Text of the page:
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dubuque. >> the question is is new jersey real america. >> only you can answer that alexandra, bravely going where -- >> we'll see. filmmaker alexandra pelosi, thank you so much for your time. that is that footage airing somewhere else soon. >> i do work for hbo. >> hbo.com. check it out on hbo, period, no dot. >> speaking of short listers, rand paul has a problem, his speeches, his column and book have been found to contain possible cases of plagiarism. the kentucky senator has an explanation, which is the paul defense. we will discuss just ahead. humans. even when we cross our t's and dot our i's, we still run into problems. namely, other humans. which is why, at liberty mutual insurance,
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no one is thinking t.g.i.f. more than rand paul who has had a very bad week indeed trying to prove to america he's not a planlg plagiarize. buzz feed discovered paul leaned a little too heavily on wikileaks for a recent immigration speech and copied and pasted large passages from think tank reports into his 2012 scholarly masterpiece, "government bullies." as charges began to pile up rand paul did not channel american statesman so much as petulant child. >> i think i'm being unfairly targeted by a bunch of hacks and haters.
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i'm not going to put up with people casting aspersions by my character. i think the standard i'm held to is a little different than everybody else. >> unfortunately for paul they will not stop. they were forced to cancel the weekly opinion column after revealed paul had been using the space to, well, publish other people's work. yesterday buzz feed was back at it digging up additional plagiarized passages in his book. his excuse, "thing are done quickly and in a hurry and i literally am riding around in a car between things trying to figure out if i can approve it. this is classic defense one employed by paul the elder when he was in the crosshairs for homophobic, anti-semitic under his name. >> i didn't write them, i disavow them. that's it. >> you made money off them. >> i was still practicing medicine. probably why i wasn't a good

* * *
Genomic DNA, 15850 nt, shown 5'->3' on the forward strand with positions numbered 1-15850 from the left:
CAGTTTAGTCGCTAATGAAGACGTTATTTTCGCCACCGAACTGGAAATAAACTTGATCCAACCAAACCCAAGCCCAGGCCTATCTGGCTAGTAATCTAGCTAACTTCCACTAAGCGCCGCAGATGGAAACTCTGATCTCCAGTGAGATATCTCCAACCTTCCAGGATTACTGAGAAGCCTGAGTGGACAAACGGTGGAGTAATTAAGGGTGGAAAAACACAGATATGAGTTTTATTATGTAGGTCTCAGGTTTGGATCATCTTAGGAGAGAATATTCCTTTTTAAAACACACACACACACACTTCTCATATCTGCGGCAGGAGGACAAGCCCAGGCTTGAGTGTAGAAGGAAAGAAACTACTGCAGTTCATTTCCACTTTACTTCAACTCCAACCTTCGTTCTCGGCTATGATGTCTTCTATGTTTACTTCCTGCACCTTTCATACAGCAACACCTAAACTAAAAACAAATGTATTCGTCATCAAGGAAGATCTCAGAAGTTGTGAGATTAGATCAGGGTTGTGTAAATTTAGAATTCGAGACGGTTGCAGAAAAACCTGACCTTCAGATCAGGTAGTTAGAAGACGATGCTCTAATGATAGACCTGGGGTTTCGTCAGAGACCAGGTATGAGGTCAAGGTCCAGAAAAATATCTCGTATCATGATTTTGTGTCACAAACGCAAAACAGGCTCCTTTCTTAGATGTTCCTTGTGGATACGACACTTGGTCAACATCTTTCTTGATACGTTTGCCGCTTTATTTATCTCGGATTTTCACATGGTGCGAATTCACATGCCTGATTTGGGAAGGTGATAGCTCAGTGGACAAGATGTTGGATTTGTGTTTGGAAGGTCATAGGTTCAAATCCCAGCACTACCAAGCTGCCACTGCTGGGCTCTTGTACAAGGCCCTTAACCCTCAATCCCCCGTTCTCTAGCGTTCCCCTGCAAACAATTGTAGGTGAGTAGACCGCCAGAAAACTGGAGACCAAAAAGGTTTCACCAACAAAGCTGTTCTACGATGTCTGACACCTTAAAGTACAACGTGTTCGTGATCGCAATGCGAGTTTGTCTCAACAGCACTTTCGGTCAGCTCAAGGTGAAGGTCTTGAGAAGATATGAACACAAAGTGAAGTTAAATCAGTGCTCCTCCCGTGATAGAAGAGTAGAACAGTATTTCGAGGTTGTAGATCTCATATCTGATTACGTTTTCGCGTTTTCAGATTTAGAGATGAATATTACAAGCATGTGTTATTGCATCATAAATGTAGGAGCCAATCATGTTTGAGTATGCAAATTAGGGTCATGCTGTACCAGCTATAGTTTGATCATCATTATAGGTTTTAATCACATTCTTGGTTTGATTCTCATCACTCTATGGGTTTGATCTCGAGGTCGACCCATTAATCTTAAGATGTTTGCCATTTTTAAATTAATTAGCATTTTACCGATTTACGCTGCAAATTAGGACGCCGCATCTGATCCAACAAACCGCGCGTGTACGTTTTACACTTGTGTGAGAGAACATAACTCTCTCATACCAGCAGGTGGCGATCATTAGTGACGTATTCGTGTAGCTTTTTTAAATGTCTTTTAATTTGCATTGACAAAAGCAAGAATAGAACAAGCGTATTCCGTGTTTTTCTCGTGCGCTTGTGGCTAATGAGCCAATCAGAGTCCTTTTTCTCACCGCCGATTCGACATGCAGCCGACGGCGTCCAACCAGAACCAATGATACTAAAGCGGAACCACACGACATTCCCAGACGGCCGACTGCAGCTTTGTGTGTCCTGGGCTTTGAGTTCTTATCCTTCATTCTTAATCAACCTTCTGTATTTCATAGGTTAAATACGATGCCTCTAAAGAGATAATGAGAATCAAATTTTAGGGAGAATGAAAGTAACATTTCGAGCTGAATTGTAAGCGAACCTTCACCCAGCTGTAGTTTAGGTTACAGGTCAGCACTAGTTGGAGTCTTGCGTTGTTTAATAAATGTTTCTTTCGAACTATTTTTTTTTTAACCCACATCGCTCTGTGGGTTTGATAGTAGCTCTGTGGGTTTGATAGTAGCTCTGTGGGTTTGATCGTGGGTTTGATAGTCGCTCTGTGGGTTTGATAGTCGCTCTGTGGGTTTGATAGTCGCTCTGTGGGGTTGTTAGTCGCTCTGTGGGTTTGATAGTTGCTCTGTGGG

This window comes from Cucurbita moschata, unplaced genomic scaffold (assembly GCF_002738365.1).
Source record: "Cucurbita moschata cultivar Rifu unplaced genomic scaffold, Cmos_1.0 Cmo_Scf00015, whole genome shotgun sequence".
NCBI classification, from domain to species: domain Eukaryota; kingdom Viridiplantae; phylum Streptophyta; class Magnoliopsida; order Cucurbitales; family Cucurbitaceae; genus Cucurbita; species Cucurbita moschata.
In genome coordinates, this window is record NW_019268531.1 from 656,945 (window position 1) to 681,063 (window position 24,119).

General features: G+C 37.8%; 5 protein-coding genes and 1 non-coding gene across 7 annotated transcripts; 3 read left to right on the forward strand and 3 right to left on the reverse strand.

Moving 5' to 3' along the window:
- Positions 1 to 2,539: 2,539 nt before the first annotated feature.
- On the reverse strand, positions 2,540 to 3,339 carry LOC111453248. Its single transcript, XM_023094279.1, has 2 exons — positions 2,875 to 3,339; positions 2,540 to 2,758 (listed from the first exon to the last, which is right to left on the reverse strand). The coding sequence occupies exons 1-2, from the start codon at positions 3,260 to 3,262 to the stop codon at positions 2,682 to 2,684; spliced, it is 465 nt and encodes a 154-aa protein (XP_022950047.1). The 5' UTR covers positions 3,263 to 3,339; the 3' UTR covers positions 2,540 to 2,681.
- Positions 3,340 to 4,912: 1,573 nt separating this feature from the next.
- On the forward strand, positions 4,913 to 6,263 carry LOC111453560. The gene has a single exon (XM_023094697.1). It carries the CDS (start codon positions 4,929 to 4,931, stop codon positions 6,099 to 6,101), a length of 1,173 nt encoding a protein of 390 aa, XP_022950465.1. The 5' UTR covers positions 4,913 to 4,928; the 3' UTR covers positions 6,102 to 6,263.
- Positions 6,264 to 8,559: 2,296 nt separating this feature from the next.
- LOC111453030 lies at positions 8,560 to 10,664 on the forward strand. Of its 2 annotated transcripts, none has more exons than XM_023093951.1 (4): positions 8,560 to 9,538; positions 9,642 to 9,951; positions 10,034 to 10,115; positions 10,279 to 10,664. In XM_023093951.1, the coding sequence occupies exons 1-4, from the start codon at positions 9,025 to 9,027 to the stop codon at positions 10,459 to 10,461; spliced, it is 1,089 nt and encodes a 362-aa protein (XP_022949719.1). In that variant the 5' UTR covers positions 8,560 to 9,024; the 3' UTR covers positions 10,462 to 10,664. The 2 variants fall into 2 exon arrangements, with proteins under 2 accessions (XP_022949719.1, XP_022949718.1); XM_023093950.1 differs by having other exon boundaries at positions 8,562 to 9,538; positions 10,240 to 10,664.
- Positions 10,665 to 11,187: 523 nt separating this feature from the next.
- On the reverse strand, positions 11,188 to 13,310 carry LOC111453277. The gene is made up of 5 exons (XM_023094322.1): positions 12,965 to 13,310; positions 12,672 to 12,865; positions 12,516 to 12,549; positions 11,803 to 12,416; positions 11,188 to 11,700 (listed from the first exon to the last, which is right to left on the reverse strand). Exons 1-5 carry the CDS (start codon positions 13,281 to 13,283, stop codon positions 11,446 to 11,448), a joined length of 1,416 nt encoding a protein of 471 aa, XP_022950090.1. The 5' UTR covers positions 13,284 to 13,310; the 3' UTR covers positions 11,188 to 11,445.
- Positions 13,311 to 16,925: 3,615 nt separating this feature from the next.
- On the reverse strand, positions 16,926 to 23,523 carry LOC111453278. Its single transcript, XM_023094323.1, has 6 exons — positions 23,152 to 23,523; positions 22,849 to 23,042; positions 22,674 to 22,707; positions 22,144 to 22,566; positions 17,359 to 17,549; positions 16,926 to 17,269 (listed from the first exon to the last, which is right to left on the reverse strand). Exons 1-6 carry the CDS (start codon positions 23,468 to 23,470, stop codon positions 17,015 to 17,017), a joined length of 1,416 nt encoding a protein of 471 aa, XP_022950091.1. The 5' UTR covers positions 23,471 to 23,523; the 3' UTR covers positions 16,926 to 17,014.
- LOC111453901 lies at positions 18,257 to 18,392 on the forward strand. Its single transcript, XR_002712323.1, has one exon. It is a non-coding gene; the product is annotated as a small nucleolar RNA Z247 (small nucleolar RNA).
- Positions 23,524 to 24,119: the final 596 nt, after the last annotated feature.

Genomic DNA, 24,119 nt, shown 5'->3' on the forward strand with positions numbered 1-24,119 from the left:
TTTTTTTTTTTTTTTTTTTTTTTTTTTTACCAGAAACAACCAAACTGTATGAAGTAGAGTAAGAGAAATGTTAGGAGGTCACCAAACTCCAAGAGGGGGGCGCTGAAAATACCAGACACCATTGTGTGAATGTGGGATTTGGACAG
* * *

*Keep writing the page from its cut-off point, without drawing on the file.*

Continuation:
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publisher, i didn't read them. i didn't write them, didn't read them at the time and i disavow them. >> it's legitimate. it's legitimate. these things are pretty incendiary. >> because of people like you. >> boom, blame the media, it's her fault he had anti-commitic newsletter. in terms of the line of defense, these things were printing things for me, so busy, blah, blah, blah, blah, blah. >> the thing i found most interesting, if he thinks this is tough, i don't know what he thinks running for president is like. my friend mark halperin i guarantee will you pay some 20 something -- when you run for president they go through everything line by line. dude, if you can't take on rachel mod ow, with all due respect. >> she's a tough contender. >> i love rachel but hey. >> how much of this is an issue for rand paul. >> every one of the people considered as a potential